Defendants wrote to Boland again. On February 8, 2102, they sent a letter pointing out
that because Ceglia’s August 29 Declaration did not identify Holmberg as a custodian of an
electronic copy of the Work for Hire agreement, that declaration was false. See Southwell Decl.,
Ex. K. Ceglia thus remained in non-compliance with the Court’s August 18 Order, which
requires him “to identify, by name and location, each” electronic copy of the purported the Work
for Hire agreement. See id.
In that same February 8 letter, Defendants also explained that Boland’s February 2 email
suggests the existence of yet another unidentified custodian of the purported Work for Hire
agreement. Boland’s email claims that Holmberg had one electronic copy of the “Lawsuit
Overview” document “that he retained after receiving it via email.” Southwell Decl., Ex. J.
Boland’s description of how Holmberg obtained the document conflicts with Holmberg’s email
transmitting it to Ceglia and Argentieri, which states, “Attached is the dossier I [Holmberg] put
together to present the case to law firms.” Southwell Decl., Ex. H (emphasis added).
Defendants pointed out that inconsistency and the resulting suggestion that a third unidentified
person actually wrote the document. See Southwell Decl., Ex. K. Defendants again requested
that Ceglia immediately comply with his obligations under the August 18 Order to identify in a
declaration all persons in possession of the “Lawsuit Overview” document — including
Holmberg and the original author of “Lawsuit Overview,” if that was someone other than
Holmberg — and to produce “Lawsuit Overview” from its original author and all subsequent
custodians. See id.
Boland responded on February 10, 2012, stating that Ceglia had “no personal knowledge
regarding what files Jason Holmberg has retained or is retaining regarding this matter,” and thus
“could not produce a declaration ‘from personal knowledge.’” Southwell Decl., Ex. L. In their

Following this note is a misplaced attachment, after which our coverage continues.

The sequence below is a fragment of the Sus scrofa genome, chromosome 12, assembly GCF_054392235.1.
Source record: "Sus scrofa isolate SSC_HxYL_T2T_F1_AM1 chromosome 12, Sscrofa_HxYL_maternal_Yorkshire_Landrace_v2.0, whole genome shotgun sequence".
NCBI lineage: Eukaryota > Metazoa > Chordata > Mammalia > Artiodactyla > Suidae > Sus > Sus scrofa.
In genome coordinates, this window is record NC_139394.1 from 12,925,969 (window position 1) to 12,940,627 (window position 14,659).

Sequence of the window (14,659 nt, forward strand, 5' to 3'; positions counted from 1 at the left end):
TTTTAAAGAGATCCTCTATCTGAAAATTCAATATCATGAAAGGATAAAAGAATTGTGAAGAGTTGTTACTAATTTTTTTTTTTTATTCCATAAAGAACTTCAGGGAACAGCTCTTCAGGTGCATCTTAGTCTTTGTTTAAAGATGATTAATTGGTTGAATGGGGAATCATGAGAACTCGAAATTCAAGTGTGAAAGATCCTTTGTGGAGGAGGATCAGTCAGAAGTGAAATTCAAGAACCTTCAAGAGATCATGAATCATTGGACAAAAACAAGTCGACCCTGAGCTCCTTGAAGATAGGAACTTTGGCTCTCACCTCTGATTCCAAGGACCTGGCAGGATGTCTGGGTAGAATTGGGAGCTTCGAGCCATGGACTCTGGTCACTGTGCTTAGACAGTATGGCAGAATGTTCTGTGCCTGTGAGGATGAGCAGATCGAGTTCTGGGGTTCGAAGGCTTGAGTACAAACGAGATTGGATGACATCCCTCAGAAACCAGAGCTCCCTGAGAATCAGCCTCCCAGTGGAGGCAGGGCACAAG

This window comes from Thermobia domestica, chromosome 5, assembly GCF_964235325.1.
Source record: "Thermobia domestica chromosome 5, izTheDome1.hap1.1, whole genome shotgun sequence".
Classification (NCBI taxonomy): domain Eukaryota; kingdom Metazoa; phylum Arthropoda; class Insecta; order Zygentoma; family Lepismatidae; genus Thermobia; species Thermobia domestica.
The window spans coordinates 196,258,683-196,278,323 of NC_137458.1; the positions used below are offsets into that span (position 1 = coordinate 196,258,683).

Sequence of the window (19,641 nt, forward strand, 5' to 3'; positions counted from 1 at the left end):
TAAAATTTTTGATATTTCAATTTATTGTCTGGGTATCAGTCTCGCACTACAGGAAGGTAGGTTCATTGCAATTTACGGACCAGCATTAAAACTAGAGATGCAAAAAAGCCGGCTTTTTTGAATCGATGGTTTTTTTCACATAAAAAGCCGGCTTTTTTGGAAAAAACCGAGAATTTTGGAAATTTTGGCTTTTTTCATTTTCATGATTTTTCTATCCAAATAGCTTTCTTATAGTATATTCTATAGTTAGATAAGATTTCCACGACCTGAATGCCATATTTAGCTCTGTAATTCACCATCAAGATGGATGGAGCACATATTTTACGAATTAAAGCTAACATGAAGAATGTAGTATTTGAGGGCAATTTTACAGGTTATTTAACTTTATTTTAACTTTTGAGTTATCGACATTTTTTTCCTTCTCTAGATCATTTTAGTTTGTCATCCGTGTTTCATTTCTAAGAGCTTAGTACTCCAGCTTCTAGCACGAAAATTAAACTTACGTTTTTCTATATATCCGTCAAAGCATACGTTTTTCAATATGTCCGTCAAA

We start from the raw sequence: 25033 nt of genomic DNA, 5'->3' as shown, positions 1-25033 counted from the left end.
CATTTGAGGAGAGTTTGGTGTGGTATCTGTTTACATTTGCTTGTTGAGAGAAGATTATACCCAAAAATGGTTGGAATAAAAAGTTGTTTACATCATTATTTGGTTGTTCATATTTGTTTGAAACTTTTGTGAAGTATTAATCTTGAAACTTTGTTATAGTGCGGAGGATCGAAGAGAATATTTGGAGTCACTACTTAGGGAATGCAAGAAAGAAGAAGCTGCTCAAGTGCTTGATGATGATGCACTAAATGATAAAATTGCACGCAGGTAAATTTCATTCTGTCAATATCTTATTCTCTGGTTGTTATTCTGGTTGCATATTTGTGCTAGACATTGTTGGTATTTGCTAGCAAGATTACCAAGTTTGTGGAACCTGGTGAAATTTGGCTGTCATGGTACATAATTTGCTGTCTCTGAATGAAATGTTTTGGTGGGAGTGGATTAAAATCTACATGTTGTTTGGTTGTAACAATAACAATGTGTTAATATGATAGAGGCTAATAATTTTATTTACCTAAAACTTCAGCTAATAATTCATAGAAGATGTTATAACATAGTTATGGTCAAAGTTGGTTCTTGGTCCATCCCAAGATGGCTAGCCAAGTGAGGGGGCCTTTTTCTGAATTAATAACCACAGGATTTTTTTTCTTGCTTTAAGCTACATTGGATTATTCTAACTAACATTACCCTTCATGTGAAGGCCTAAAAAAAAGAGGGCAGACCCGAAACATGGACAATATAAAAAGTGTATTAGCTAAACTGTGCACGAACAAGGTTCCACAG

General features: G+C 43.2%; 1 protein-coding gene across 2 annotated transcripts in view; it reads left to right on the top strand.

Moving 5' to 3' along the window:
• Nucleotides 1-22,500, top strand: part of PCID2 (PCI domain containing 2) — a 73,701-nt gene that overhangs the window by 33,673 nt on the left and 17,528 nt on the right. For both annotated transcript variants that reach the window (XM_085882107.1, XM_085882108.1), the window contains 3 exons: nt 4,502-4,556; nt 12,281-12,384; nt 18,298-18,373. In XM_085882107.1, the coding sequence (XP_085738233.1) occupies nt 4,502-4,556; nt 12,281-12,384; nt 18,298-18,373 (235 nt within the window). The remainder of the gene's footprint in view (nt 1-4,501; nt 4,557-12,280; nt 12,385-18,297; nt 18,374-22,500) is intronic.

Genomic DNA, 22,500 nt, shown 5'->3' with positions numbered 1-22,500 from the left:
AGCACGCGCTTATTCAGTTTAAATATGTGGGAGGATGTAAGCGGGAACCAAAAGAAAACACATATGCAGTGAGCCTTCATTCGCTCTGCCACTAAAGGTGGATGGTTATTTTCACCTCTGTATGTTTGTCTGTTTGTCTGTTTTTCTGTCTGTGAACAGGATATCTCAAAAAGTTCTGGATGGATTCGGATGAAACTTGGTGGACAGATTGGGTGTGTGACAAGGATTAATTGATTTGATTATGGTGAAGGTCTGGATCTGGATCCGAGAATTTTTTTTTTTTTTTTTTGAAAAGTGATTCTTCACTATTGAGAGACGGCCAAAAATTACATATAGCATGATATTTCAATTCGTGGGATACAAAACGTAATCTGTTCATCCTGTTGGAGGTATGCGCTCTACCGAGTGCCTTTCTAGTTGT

February 16 letter in response, Defendants reiterated their request for a supplemental declaration
that complies with the Court’s August 18 Order. See Southwell Decl., Ex. C, at 3–4. Defendants
specifically described Ceglia’s obligation to inform himself of facts sufficient to provide a
supplemental declaration compliant with the Court’s orders. See id. Boland’s February 16 email
response again asserted that Ceglia lacked personal knowledge of the files in Holmberg’s
possession; he did not acknowledge, however, Defendants’ contention that Ceglia must obtain
such knowledge to comply with the order. See Southwell Decl., Ex. M.
As this discussion makes clear, Defendants have asked Ceglia three times to provide a
corrected Declaration identifying Holmberg and all other custodians of the “Lawsuit Overview”
document as required by the August 18 Order. Ceglia has refused all three requests. Thus,
nothing short of an order compelling Ceglia to immediately produce a corrected declaration
identifying all custodians of “Lawsuit Overview,” and to produce all copies of the “Lawsuit
Overview” document in their possession, will bring about his compliance with the August 18
Order. Defendants respectfully request that the Court enter such an order and, in light of these